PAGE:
As time passed and the conflict escalated in a bloody and destructive civil war, the anti-Assad camp gradually gained more strength and influence both in the political and in the public debate in Israel.
Lately, a third Israeli view on Syria’s conflict has gained some (limited) traction, voiced by some commentators and among the general population – that Israel’s interests would be served by the continuation of the civil war. With the once mighty Syrian army deadlocked in a fight against the rebel forces, and with both Iran and Hezbollah deeply invested in the conflict, Israel can “sit back and relax” while its main enemies get weaker by the day.
Applied on a regional level, this theory argues that the rise in internal divisions and strife in the region should be seen as a positive development for Israel.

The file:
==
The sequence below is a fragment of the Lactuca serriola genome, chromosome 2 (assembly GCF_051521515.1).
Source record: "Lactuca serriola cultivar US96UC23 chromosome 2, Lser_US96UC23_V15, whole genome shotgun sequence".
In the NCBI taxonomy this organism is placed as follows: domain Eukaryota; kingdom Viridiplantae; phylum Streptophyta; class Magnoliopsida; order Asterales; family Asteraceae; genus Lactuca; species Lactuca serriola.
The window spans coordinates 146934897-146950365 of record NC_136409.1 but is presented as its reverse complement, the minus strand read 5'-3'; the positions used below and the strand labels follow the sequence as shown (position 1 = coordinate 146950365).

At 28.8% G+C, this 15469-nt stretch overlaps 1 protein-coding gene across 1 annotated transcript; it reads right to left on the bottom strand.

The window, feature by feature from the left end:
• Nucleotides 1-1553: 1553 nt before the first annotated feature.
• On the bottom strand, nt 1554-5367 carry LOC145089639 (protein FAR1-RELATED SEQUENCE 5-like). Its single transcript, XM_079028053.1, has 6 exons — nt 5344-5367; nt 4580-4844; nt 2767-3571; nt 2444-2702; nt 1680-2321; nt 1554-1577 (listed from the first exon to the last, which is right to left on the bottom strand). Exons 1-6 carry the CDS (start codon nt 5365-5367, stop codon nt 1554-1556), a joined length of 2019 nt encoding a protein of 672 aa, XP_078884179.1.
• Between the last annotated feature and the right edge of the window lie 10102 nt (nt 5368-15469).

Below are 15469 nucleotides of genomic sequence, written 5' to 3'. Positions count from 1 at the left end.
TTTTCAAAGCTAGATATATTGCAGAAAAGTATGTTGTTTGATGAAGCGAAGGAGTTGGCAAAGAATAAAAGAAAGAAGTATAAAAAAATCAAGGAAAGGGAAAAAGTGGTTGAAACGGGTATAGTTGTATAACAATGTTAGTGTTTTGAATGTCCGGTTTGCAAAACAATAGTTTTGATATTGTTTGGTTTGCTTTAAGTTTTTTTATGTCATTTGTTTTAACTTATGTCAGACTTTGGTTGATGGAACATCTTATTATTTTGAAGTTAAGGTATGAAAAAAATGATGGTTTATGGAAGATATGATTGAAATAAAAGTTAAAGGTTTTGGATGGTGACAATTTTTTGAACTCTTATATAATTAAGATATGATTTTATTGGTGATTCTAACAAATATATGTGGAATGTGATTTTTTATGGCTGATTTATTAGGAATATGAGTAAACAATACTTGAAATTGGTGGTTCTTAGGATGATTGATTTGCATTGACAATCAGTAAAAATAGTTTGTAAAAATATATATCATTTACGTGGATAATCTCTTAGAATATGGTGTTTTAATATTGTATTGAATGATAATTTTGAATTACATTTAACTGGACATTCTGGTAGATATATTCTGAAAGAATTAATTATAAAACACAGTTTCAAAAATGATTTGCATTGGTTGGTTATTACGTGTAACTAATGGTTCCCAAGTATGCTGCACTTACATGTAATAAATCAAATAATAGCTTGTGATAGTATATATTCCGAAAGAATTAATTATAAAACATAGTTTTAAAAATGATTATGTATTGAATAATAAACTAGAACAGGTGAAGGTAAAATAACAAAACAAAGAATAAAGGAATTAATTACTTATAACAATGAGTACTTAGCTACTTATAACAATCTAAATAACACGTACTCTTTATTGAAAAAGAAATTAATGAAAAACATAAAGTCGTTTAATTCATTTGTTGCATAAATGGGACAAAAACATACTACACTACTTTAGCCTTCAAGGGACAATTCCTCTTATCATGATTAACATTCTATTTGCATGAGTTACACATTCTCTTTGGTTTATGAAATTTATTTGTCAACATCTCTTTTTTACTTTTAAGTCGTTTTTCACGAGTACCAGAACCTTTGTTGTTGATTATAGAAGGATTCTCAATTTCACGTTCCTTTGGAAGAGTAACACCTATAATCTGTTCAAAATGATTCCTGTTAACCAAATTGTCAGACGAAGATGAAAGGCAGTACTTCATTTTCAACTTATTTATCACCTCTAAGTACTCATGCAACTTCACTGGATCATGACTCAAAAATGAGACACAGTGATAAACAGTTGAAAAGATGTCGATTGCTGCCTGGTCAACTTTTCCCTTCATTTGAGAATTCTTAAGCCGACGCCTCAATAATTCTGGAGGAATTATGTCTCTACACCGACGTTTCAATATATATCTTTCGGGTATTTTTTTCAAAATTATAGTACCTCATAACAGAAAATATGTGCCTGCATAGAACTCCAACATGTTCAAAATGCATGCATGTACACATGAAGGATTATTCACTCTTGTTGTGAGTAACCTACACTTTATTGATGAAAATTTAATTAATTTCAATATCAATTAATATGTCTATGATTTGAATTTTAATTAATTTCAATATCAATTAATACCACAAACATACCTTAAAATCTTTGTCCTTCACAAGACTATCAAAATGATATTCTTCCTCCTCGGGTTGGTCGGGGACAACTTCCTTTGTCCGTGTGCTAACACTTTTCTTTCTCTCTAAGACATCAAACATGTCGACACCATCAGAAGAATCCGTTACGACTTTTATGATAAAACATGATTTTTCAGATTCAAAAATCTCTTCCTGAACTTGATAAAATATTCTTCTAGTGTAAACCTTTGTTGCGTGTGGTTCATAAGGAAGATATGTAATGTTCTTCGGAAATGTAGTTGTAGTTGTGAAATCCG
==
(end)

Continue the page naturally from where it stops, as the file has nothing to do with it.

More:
This poorly disguised gloating over the growing level of regional violence and instability in the Arab world is deeply disturbing in several ways.
First and foremost, these statements reveal both a lack of empathy and a shameful callousness to human suffering. Syria’s conflict has left more than 100,000 dead (with at least 6,500 of them being children), more than 1.9 million refugees, 4.5 million internally displaced persons, and more than 7 million people in dire need of humanitarian assistance. There is just no possible political or geostrategic interest that could justify arguing in favor of the continuation of the status quo.
What is more, this type of analysis reveals a deep flaw often present in mainstream Israeli political thinking on the Middle East: the misguided notion that Israel is an island capable of completely isolating itself from the evolving regional dynamics.